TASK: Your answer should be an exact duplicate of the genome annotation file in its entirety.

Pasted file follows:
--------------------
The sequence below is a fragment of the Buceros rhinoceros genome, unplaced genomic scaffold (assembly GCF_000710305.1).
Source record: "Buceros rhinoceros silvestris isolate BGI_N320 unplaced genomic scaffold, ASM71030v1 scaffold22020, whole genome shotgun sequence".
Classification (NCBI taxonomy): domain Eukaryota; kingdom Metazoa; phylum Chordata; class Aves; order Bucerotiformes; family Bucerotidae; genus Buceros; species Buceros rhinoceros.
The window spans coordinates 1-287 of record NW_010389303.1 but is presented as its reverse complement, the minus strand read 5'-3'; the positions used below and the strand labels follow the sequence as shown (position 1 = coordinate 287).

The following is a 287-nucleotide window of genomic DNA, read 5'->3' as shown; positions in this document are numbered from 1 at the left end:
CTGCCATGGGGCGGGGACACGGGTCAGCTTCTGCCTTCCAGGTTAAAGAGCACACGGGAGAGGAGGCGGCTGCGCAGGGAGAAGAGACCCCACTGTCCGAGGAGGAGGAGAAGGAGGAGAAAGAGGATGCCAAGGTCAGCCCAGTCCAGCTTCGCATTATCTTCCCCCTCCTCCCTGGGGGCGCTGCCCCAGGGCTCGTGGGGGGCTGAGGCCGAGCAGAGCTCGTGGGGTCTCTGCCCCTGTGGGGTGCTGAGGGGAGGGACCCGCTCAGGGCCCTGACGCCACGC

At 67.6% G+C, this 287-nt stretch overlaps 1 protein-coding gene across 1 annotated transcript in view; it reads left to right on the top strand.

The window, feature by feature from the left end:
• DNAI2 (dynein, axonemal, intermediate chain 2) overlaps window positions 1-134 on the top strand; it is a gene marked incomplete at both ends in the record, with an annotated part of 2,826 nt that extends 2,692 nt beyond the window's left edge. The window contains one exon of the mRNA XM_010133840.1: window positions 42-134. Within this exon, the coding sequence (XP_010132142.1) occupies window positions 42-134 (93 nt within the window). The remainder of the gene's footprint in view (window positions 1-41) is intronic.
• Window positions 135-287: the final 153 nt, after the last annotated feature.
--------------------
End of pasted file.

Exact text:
The sequence below is a fragment of the Buceros rhinoceros genome, unplaced genomic scaffold (assembly GCF_000710305.1).
Source record: "Buceros rhinoceros silvestris isolate BGI_N320 unplaced genomic scaffold, ASM71030v1 scaffold22020, whole genome shotgun sequence".
Classification (NCBI taxonomy): domain Eukaryota; kingdom Metazoa; phylum Chordata; class Aves; order Bucerotiformes; family Bucerotidae; genus Buceros; species Buceros rhinoceros.
The window spans coordinates 1-287 of record NW_010389303.1 but is presented as its reverse complement, the minus strand read 5'-3'; the positions used below and the strand labels follow the sequence as shown (position 1 = coordinate 287).

The following is a 287-nucleotide window of genomic DNA, read 5'->3' as shown; positions in this document are numbered from 1 at the left end:
CTGCCATGGGGCGGGGACACGGGTCAGCTTCTGCCTTCCAGGTTAAAGAGCACACGGGAGAGGAGGCGGCTGCGCAGGGAGAAGAGACCCCACTGTCCGAGGAGGAGGAGAAGGAGGAGAAAGAGGATGCCAAGGTCAGCCCAGTCCAGCTTCGCATTATCTTCCCCCTCCTCCCTGGGGGCGCTGCCCCAGGGCTCGTGGGGGGCTGAGGCCGAGCAGAGCTCGTGGGGTCTCTGCCCCTGTGGGGTGCTGAGGGGAGGGACCCGCTCAGGGCCCTGACGCCACGC

At 67.6% G+C, this 287-nt stretch overlaps 1 protein-coding gene across 1 annotated transcript in view; it reads left to right on the top strand.

The window, feature by feature from the left end:
• DNAI2 (dynein, axonemal, intermediate chain 2) overlaps window positions 1-134 on the top strand; it is a gene marked incomplete at both ends in the record, with an annotated part of 2,826 nt that extends 2,692 nt beyond the window's left edge. The window contains one exon of the mRNA XM_010133840.1: window positions 42-134. Within this exon, the coding sequence (XP_010132142.1) occupies window positions 42-134 (93 nt within the window). The remainder of the gene's footprint in view (window positions 1-41) is intronic.
• Window positions 135-287: the final 153 nt, after the last annotated feature.